Flintshire Council says less than two weeks of coronavirus pandemic partly to blame for drop in recycling rates
A local authority has partly blamed less than two weeks of the coronavirus pandemic for causing a drop in recycling rates.
Flintshire Council recycled 66 per cent of the waste it collected during the 2019/20 financial year.
While the figure is above the 64 per cent target set by the Welsh Government, it represents a reduction compared to the previous year when it achieved 68.7 per cent.
The local authority said the dip was partly caused by Covid-19, which saw garden waste collections suspended and household recycling centres closed.
The council took the decision to stop the services on March 24th, just 12 days before the close of the financial year.
In a statement, it said: “Flintshire County Council is pleased to have exceeded the latest national recycling target of 64 per cent, achieving 66 per cent overall.
“The slight downturn on previous years was partially due to the pandemic, as the garden waste service and household recycling centres ceased to operate towards the end of the financial year, and changes to the waste reporting process.
“We are extremely grateful for the continued support of Flintshire residents however, we all need to continue to recycle as much of our waste as possible.”
It urged members of the public to take advantage of weekly recycling collections, highlighting a long list of items which can be disposed of.
They include plastics pots, tubs, trays, used beverage cartons, cans and tins.
The authority said only non-recyclable waste should be placed in black bins and reminded residents they can have as many recycling containers as they need.
Cllr Carolyn Thomas, the council’s deputy leader and cabinet member for streetscene and countryside, said: “Whilst the performance last year was slightly down on the previous year, we are encouraged by the amount of materials we are now recycling through our recycling services, including at the kerbside and household recycling centres.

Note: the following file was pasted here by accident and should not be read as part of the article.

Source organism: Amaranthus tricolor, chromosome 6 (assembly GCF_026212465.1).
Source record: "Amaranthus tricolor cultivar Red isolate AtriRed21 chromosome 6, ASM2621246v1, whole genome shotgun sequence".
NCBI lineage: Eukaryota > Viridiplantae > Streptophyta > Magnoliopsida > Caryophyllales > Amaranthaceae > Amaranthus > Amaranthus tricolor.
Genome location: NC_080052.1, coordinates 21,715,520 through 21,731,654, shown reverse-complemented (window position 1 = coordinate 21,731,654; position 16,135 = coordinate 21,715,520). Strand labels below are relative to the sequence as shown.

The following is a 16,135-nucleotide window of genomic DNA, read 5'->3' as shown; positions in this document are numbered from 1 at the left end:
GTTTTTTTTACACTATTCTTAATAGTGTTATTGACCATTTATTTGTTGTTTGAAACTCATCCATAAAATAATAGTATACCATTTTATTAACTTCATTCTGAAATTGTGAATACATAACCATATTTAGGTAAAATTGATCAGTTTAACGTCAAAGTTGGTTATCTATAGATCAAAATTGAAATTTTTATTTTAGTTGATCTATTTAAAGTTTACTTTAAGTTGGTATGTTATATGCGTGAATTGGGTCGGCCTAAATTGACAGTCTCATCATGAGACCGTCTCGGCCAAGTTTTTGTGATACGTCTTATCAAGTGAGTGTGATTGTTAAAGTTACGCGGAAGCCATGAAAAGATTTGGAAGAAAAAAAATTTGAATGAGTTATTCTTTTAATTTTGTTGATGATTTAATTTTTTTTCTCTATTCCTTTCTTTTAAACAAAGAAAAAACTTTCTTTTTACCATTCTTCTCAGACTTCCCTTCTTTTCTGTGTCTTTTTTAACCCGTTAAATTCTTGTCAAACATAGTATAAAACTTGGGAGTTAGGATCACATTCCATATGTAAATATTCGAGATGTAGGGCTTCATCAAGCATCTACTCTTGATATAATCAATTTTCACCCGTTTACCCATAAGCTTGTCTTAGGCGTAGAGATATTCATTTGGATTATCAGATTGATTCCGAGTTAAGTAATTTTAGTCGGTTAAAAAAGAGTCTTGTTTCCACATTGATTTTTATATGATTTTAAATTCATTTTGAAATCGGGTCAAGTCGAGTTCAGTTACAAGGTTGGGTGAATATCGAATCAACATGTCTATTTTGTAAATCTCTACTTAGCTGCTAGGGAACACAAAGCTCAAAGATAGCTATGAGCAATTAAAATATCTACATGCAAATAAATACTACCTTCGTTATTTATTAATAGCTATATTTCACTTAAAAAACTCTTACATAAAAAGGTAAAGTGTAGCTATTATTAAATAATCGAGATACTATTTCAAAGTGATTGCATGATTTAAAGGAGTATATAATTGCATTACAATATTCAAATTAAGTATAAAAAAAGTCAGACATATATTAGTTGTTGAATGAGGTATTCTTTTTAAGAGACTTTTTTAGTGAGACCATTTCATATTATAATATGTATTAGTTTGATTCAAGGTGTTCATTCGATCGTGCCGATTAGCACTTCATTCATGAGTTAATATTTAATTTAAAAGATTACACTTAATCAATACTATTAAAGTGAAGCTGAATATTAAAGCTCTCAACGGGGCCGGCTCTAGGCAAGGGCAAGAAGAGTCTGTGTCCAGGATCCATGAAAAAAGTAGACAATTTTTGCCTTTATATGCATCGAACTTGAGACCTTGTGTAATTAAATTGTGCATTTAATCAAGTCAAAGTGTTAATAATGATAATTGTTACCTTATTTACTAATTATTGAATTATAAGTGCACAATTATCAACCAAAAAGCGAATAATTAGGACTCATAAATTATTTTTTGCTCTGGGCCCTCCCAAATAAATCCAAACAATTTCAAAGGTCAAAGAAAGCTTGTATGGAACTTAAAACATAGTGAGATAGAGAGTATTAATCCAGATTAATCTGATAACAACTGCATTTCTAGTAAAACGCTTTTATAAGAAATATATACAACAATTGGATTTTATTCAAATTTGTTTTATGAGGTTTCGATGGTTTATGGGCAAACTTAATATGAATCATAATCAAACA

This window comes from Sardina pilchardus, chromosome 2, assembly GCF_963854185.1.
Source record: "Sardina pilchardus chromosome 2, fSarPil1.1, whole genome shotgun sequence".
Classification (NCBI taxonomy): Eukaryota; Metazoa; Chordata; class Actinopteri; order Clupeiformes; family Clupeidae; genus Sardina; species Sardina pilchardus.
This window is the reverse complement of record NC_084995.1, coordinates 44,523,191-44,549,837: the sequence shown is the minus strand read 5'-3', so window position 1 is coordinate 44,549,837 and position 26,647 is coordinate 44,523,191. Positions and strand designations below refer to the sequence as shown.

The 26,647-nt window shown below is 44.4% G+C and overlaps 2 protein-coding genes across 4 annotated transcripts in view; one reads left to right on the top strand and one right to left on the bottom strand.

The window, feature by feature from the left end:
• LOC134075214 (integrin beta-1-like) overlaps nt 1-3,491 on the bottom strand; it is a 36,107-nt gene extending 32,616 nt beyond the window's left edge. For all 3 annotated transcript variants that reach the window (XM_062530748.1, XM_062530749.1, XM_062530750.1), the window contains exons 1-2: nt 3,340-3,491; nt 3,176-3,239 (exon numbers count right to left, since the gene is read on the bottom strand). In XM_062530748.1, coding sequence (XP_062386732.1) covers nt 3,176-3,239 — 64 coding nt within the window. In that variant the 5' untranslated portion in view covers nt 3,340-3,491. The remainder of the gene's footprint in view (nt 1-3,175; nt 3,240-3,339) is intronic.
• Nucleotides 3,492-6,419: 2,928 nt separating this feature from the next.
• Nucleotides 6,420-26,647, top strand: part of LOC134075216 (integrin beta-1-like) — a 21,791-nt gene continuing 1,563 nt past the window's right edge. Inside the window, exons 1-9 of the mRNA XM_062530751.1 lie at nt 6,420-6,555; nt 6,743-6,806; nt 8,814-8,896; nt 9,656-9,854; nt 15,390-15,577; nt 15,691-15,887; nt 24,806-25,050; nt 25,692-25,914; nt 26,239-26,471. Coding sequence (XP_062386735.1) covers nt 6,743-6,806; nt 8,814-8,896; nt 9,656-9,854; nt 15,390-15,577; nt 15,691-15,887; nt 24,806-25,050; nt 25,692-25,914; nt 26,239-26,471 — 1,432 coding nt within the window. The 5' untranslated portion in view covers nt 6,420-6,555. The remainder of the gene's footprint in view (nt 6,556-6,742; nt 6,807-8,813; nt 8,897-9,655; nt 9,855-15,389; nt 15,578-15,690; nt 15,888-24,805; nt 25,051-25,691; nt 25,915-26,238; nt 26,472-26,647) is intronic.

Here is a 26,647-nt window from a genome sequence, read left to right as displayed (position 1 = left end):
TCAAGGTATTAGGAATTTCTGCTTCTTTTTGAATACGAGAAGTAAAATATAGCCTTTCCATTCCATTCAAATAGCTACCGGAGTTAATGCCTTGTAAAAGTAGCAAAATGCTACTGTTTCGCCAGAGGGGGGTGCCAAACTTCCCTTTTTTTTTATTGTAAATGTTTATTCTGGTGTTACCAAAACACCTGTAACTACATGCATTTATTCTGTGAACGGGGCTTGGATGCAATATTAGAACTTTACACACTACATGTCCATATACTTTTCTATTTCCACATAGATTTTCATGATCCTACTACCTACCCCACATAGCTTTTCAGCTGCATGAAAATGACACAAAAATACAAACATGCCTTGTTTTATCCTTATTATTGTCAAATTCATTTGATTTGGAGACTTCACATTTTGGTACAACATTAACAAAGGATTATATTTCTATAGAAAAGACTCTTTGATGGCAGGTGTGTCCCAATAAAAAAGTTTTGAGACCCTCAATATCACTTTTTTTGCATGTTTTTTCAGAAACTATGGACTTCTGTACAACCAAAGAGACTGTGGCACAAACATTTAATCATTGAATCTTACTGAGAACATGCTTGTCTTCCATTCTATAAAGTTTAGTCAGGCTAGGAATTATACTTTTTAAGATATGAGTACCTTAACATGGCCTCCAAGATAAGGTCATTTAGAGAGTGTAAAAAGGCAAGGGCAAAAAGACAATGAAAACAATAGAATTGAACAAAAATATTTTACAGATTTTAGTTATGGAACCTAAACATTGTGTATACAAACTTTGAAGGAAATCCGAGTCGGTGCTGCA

“With the proposed introduction of further advice and guidelines for residents, we are confident that further improvements can be found to ensure that we both recycle as much of our waste as possible and continue to achieve all future targets for the service.”
Flintshire’s performance stands in contrast to neighbouring Wrexham, which achieved the government’s future target of recycling 70 per cent of waste five years early.
But Wrexham’s deputy leader warned its own figures were likely to be impacted by the virus when the next set of annual statistics are released.
Cllr David A Bithell, lead member for environment and transport said: “I would like to thank everybody for their continued efforts in Wrexham.
“What I will add is that the figures for this current year will be low due to the restrictions of COVID-19 and this will no doubt be replicated across Wales.”
While the amount of waste produced across the UK has increased during the pandemic, the market for items such as plastic has dropped due to oversupply.
It has hampered efforts by local authorities to improve recycling rates during the current financial year.
Meanwhile, data for 2019/20 saw the overall recycling rate for Wales reach a record high, with the country achieving just over 65 per cent.
The figures show nearly a million tonnes of waste was either recycled, re-used or composted.
The Welsh Government’s Environment Minister Lesley Griffiths, who represents Wrexham in the Senedd, said: “For Wales as a whole to exceed the target in the first year is testament to the considerable effort everyone has put in.
“We could not have achieved a record year for recycling in Wales without the hard work of our local authorities and households across Wales and I’d like to particularly congratulate those authorities who have exceeded the next target five years early.”
Liam Randall – Local Democracy Reporter (more here). Spotted something? Got a story? Send a Facebook Message | A direct message on Twitter | Email: News@Deeside.com